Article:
The process conditions, flux rates, and selectivity results from this Example are shown as Example 4 in Table 1. The analytical test results from this Example are shown as Example 4 in Table 2. The viscosity of the Fresh Feed, as well as the Permeate and Retentates obtained from Examples 1 through 3 were analyzed and are also shown in Table 3.

TABLE 1
Process Conditions, Flux, and Selectivity Results
Parameter Example 1 Example 2 Example 3 Example 4
Temperature 259.7 260.2 290.4 260.4
( C.)
Transmembrane 403 402 405 397
Pressure
(psi)
Cross Flow Velocity 3.2 15.0 15.0 14.8
(ft/s)
Reynolds Number 1417 6485 9807 6453
Permeate Yield (based 49.2 50.3 50.0 50.0
on wt % of fresh feed)
Permeate Flux 1.56 4.35 8.64 4.51
(gal/ft2/day)
Membrane Bubble 1.84 1.84 1.84 2.97
Point Maximum Pore
Size (μm)
Nominal Pore Size 0.1 0.1 0.1 0.02
(μm)
MCR % Rejection 28.0 28.0 24.4 24.4
(based on wt %)
Nickel % Rejection 45.2 44.8 46.4 47.3
(based on wt %)
Vanadium % Rejection 41.9 40.8 40.1 41.5
(based on wt %)

TABLE 2
Analytical Test Results
Fresh Example 1 Example 2 Example 3 Example 4
Property Feed Permeate Retentate Permeate Retentate Permeate Retentate Permeate Retentate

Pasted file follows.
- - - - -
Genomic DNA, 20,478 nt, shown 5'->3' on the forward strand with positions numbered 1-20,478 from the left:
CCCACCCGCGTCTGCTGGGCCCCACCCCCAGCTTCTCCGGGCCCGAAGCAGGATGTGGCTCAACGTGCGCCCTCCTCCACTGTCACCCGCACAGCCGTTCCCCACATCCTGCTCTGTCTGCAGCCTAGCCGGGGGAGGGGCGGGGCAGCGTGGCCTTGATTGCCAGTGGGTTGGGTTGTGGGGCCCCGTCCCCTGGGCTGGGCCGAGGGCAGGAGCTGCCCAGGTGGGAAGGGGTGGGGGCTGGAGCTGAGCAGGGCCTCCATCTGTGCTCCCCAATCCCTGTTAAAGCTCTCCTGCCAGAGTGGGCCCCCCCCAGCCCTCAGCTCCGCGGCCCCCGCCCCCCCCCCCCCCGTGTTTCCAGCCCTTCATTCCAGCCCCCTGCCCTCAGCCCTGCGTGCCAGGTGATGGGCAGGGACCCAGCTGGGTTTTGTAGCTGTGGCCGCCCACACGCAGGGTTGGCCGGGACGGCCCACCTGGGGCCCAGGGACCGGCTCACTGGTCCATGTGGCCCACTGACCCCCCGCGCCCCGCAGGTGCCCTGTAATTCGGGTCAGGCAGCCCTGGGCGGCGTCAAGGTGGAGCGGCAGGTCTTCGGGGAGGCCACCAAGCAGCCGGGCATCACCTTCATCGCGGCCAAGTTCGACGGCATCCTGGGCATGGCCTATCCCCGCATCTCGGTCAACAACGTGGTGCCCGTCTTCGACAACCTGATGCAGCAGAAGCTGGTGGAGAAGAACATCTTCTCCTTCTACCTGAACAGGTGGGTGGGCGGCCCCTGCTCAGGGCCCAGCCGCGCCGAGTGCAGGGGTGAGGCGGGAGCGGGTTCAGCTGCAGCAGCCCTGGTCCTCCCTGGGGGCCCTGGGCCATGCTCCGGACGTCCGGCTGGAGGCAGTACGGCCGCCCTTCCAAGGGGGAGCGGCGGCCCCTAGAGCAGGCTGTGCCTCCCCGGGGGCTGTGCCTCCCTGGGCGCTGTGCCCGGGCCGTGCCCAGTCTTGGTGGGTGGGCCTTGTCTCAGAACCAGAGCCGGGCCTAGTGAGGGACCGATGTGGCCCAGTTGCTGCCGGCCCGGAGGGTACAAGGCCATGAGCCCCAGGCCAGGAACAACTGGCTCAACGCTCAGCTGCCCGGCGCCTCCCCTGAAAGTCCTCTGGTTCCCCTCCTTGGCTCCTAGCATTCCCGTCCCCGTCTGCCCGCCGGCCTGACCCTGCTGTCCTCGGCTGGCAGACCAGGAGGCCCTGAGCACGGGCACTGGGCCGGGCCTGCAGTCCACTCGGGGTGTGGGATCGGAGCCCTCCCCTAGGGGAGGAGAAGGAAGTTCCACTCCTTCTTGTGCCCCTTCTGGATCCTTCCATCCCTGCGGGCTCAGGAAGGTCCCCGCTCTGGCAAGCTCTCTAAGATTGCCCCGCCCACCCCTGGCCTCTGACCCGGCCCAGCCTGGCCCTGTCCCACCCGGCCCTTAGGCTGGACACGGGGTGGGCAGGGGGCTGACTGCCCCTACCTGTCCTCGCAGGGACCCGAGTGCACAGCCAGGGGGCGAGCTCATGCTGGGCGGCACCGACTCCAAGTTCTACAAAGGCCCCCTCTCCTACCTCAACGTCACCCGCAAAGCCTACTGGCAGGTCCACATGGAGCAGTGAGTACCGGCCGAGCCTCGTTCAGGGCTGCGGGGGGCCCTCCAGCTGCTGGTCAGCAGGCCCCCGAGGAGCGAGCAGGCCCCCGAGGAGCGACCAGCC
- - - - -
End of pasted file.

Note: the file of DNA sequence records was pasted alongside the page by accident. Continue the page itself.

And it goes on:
Micro Carbon 16.4 11.8 19.8 11.8 20.0 12.4 20.3 12.4 19.9
Residue
(MCR) (wt %)
Density @ 60 F. 1.00 0.99 1.02 0.99 1.02 0.99 1.02 0.98 1.01
(g/ml)
API Gravity 9.8 11.4 7.1 11.2 6.7 12.0 7.9 12.2 8.1
Sulfur (wt %) 1.97 1.93 2.09 1.92 2.07 1.93 2.10 1.91 2.07
Nickel (ppm) 39.7 21.8 55.0 21.9 58.1 21.3 55.6 20.9 56.0
Iron (ppm) 11.5 8.3 23.4 2.3 32.7 1.6 32.9 1.5 23.4
Vanadium 112.7 65.5 151.9 66.7 157.9 67.6 150.4 65.9 152.7
(ppm)

TABLE 3
Analytical Test Results - Viscosities
Fresh Example 1 Example 2 Example 3
Temperature Feed (Viscosity, cP) (Viscosity, cP) (Viscosity, cP)
( F./ C.) (Viscosity, cP) Permeate Retentate Permeate Retentate Permeate Retentate
250 F./121 C. 264 106 824 115 1082 118 886
300 F./149 C. 81 38 201 41 251 42 215
350 F./177 C. 33 19 71 18 84 18 76
400 F./204 C. 16 10 32 10 37 10 34
450 F./232 C. 9 6 17 6 19 6 18

These examples illustrate the improved process of the present invention. Further explanation as to the significance of the information provided from these Examples is provided in the Detailed Description above.

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Referenced by
Citing PatentFiling datePublication dateApplicantTitle
US8877064 *Mar 10, 2010Nov 4, 2014M-I L.L.C.System and method for separating solids from fluids
US20110220573 *Mar 10, 2010Sep 15, 2011M-I L.L.C.System and method for separating solids from fluids
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U.S. Classification585/818, 208/130, 208/113
International ClassificationC07C7/144
Cooperative ClassificationC10G55/06, B01D2311/08, B01D61/145, C10G55/04, C10G11/18, C10G9/36, B01D2311/06, C10G31/11
European ClassificationC10G55/04, C10G9/36, C10G55/06, C10G31/11, C10G11/18, B01D61/14D